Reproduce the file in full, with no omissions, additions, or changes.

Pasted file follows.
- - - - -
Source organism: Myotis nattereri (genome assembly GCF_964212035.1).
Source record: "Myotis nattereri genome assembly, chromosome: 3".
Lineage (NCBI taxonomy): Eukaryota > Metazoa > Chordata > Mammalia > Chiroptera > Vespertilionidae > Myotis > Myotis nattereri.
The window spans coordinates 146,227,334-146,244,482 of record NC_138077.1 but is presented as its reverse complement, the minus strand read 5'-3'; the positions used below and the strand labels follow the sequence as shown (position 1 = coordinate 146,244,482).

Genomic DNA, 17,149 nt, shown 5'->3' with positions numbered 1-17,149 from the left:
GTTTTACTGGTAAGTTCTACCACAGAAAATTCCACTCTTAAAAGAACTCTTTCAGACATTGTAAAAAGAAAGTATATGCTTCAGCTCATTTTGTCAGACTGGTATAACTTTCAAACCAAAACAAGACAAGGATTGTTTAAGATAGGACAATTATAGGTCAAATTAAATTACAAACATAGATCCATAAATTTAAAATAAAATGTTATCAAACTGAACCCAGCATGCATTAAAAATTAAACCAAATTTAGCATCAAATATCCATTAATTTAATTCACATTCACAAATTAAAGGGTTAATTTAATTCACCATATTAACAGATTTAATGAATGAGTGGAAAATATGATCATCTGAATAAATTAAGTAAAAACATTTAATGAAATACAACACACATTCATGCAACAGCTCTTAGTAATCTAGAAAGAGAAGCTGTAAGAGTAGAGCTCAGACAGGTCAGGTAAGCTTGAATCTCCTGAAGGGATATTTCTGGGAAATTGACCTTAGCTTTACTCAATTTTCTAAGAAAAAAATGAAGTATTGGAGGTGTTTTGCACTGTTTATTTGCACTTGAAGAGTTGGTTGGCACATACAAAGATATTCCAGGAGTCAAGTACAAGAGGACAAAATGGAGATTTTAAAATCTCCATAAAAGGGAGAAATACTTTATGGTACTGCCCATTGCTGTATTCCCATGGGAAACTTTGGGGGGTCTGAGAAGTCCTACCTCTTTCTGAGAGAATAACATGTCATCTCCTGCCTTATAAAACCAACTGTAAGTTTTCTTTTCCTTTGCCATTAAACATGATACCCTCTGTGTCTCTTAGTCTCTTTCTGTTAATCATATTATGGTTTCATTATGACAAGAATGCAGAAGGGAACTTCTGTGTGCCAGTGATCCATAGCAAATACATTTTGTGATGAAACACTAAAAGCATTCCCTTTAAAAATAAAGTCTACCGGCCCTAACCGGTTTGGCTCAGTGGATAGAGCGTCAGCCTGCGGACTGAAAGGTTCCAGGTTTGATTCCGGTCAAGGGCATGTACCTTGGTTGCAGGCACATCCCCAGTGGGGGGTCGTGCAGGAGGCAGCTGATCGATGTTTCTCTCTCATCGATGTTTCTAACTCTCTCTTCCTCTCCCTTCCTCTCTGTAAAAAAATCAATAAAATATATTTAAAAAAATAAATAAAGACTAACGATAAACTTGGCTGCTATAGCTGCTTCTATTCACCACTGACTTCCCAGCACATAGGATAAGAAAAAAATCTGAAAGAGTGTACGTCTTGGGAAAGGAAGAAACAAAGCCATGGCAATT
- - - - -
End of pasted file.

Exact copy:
Source organism: Myotis nattereri (genome assembly GCF_964212035.1).
Source record: "Myotis nattereri genome assembly, chromosome: 3".
Lineage (NCBI taxonomy): Eukaryota > Metazoa > Chordata > Mammalia > Chiroptera > Vespertilionidae > Myotis > Myotis nattereri.
The window spans coordinates 146,227,334-146,244,482 of record NC_138077.1 but is presented as its reverse complement, the minus strand read 5'-3'; the positions used below and the strand labels follow the sequence as shown (position 1 = coordinate 146,244,482).

Genomic DNA, 17,149 nt, shown 5'->3' with positions numbered 1-17,149 from the left:
GTTTTACTGGTAAGTTCTACCACAGAAAATTCCACTCTTAAAAGAACTCTTTCAGACATTGTAAAAAGAAAGTATATGCTTCAGCTCATTTTGTCAGACTGGTATAACTTTCAAACCAAAACAAGACAAGGATTGTTTAAGATAGGACAATTATAGGTCAAATTAAATTACAAACATAGATCCATAAATTTAAAATAAAATGTTATCAAACTGAACCCAGCATGCATTAAAAATTAAACCAAATTTAGCATCAAATATCCATTAATTTAATTCACATTCACAAATTAAAGGGTTAATTTAATTCACCATATTAACAGATTTAATGAATGAGTGGAAAATATGATCATCTGAATAAATTAAGTAAAAACATTTAATGAAATACAACACACATTCATGCAACAGCTCTTAGTAATCTAGAAAGAGAAGCTGTAAGAGTAGAGCTCAGACAGGTCAGGTAAGCTTGAATCTCCTGAAGGGATATTTCTGGGAAATTGACCTTAGCTTTACTCAATTTTCTAAGAAAAAAATGAAGTATTGGAGGTGTTTTGCACTGTTTATTTGCACTTGAAGAGTTGGTTGGCACATACAAAGATATTCCAGGAGTCAAGTACAAGAGGACAAAATGGAGATTTTAAAATCTCCATAAAAGGGAGAAATACTTTATGGTACTGCCCATTGCTGTATTCCCATGGGAAACTTTGGGGGGTCTGAGAAGTCCTACCTCTTTCTGAGAGAATAACATGTCATCTCCTGCCTTATAAAACCAACTGTAAGTTTTCTTTTCCTTTGCCATTAAACATGATACCCTCTGTGTCTCTTAGTCTCTTTCTGTTAATCATATTATGGTTTCATTATGACAAGAATGCAGAAGGGAACTTCTGTGTGCCAGTGATCCATAGCAAATACATTTTGTGATGAAACACTAAAAGCATTCCCTTTAAAAATAAAGTCTACCGGCCCTAACCGGTTTGGCTCAGTGGATAGAGCGTCAGCCTGCGGACTGAAAGGTTCCAGGTTTGATTCCGGTCAAGGGCATGTACCTTGGTTGCAGGCACATCCCCAGTGGGGGGTCGTGCAGGAGGCAGCTGATCGATGTTTCTCTCTCATCGATGTTTCTAACTCTCTCTTCCTCTCCCTTCCTCTCTGTAAAAAAATCAATAAAATATATTTAAAAAAATAAATAAAGACTAACGATAAACTTGGCTGCTATAGCTGCTTCTATTCACCACTGACTTCCCAGCACATAGGATAAGAAAAAAATCTGAAAGAGTGTACGTCTTGGGAAAGGAAGAAACAAAGCCATGGCAATT